I’ve spent the past three days at the Instructional Technology Institute Conference at Utah State. I feel bad about my lack of blogging during that time — though not that bad, as I needed to finish my presentation and I’m a lousy note-taker. Thankfully Stephen has attended most of the same sessions that I have, and he’s done his usual thorough work.
The event was simply outstanding, one of the best I’ve ever attended. Each session I was at was strong — no clunkers — and the relatively small size and relaxed atmosphere has made it easy to chat and mingle. I won’t try to match Downes for detail or incisive commentary, but do want to offer a few shout-outs:
* It was a thrill to see Lawrence Lessig… and he set the tone with urgent pleas for saner copyright laws and the culture of remix. There wasn’t a whole lot of surprises in his talk, but he’s a legitimate A-Lister, and when David Wiley introduced him as one of his heroes, it was hard not to agree.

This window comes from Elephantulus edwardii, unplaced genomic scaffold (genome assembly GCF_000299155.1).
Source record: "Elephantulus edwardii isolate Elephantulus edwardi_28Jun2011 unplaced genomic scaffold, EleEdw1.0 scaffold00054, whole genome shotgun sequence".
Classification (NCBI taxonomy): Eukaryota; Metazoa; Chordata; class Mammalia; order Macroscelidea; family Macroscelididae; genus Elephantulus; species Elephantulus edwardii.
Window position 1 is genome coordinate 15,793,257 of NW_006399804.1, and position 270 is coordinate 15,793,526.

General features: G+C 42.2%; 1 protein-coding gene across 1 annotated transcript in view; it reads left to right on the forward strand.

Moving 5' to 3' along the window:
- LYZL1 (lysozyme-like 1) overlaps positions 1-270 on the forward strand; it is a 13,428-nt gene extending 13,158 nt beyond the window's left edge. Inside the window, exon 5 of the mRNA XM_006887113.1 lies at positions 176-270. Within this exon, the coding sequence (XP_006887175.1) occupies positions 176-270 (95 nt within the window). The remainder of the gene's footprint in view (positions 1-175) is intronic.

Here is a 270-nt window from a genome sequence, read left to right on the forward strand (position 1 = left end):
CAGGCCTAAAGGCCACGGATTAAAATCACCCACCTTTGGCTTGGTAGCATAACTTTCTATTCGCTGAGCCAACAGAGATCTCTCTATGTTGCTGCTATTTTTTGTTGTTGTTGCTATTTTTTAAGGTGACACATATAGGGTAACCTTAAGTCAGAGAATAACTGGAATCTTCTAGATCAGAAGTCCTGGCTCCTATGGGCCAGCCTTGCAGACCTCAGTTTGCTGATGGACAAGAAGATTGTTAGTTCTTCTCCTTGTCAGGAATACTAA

* Ulises Ali Mejias gave a great talk on the qualities of orality and literacy in discussion boards, weblogs and wikis; and outlined his model for Distributed Textual Discourse. He backed up his theory with the framework for a tool that would take many of the strengths of wikis and address many of their weaknesses. Right now the tool is vapour-ware — but his presentation seemed to pique the interests of a few of the local code-geeks, and if his idea comes to fruition it would constitute a tremendous addition to the array of hypertext systems. I really enjoyed meeting and talking with him.
* Trey Martindale led two sessions: one, an analysis of a set of categories for notable educational websites (the compiled list of which is itself a valuable resource); the other a melodrama concerning the travails of introducing weblogging into a higher ed institution. Trey is one of the best facilitators I have ever seen — instantly creating a vibe in the room that’s warm and cooperative — he’s got that rare gift of being very funny without going off-topic. He’s co-presenting a session with David Wiley (no slouch himself as a teacher) on weblogging at the AECT Conference in Chicago this October, and I’d love to see those two in action together. (I’m flattered they chose to call their talk “Bloggin